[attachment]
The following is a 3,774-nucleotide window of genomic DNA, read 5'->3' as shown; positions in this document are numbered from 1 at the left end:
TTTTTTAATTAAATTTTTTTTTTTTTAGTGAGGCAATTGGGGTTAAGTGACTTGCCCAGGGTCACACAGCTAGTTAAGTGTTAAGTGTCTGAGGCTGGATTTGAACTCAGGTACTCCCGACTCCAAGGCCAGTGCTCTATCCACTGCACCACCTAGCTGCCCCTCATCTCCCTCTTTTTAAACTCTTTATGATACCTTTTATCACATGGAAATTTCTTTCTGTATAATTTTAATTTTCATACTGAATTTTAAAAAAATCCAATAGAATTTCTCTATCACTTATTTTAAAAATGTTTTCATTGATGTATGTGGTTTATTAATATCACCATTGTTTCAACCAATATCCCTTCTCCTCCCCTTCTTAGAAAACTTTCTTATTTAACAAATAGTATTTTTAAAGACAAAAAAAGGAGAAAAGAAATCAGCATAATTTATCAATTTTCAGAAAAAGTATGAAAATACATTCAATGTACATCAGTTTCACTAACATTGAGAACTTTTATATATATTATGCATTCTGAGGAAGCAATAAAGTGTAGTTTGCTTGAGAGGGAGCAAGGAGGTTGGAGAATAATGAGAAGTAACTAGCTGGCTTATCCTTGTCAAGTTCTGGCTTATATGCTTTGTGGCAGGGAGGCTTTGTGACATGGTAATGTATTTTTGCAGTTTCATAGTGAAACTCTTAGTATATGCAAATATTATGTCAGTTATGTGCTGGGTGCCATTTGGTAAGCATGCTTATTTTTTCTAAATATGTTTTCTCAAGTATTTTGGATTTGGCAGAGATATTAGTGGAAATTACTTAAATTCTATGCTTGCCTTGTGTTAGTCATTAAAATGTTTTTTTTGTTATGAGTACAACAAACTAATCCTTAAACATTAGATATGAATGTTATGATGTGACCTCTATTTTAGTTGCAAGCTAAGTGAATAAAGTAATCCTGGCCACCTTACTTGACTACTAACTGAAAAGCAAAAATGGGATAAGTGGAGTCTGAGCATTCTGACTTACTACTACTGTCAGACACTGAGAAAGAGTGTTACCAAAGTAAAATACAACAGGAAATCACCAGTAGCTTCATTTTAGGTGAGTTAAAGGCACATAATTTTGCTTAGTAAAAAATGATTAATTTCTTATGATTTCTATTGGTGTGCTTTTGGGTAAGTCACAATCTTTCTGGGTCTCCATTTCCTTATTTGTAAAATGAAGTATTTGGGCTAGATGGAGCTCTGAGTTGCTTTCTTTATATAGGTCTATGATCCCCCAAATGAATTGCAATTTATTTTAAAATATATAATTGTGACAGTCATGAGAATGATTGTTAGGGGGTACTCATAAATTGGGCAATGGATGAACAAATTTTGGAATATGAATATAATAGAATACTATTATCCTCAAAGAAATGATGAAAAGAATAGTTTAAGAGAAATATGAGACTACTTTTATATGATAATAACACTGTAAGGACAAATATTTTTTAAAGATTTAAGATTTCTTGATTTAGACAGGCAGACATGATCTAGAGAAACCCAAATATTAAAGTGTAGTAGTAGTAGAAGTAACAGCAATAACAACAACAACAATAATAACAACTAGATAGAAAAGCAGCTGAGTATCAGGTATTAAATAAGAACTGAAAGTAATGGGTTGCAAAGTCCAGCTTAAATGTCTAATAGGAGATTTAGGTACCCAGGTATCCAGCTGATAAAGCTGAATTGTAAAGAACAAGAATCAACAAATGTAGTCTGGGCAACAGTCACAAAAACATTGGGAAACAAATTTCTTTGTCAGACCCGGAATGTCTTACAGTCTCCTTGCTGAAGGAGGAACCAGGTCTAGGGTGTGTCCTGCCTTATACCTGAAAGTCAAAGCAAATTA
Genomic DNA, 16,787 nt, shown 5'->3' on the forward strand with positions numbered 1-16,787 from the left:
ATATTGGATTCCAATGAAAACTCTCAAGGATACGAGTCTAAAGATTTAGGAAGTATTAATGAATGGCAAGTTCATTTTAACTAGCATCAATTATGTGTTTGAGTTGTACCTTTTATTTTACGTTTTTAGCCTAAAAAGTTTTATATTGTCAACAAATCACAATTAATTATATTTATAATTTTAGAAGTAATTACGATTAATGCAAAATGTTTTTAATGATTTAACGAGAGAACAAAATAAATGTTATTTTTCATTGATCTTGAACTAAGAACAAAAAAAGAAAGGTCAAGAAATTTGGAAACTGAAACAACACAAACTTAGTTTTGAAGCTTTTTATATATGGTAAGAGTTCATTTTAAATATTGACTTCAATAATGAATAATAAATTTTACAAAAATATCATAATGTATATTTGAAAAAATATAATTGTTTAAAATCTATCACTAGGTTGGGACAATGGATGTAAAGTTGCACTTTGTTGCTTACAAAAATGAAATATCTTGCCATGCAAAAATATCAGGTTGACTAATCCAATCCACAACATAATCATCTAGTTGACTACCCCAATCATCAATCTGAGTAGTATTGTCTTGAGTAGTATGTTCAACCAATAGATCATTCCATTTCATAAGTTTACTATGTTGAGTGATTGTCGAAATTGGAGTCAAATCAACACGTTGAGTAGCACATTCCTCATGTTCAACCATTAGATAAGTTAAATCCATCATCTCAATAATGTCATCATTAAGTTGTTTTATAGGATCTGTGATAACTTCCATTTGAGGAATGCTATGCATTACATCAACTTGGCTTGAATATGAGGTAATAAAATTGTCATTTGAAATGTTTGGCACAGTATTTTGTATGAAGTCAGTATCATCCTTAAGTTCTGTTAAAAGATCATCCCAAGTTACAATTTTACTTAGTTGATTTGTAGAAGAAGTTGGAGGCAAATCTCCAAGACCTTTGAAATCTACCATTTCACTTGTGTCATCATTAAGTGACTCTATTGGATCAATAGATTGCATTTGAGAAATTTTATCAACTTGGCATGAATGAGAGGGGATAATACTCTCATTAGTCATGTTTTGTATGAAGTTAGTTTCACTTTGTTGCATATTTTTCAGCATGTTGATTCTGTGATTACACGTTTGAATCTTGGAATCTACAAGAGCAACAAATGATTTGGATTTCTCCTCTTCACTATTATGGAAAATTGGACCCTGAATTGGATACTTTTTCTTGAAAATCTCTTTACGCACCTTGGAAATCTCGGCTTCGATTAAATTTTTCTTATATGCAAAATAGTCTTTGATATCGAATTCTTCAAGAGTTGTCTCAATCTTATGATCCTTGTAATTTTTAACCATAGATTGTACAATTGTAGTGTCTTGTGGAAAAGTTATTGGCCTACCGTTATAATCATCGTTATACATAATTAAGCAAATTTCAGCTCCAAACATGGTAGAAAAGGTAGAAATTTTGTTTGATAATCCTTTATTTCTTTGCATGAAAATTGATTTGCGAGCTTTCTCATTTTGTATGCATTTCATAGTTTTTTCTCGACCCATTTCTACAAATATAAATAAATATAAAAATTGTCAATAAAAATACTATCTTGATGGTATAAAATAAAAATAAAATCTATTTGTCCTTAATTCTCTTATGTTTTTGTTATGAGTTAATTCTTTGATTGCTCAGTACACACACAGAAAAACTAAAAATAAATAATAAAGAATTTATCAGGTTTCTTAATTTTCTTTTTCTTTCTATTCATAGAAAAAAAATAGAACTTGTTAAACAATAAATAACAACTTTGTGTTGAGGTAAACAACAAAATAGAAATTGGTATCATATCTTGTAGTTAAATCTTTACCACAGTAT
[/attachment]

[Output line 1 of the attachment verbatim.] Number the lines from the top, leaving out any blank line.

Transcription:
The following is a 3,774-nucleotide window of genomic DNA, read 5'->3' as shown; positions in this document are numbered from 1 at the left end: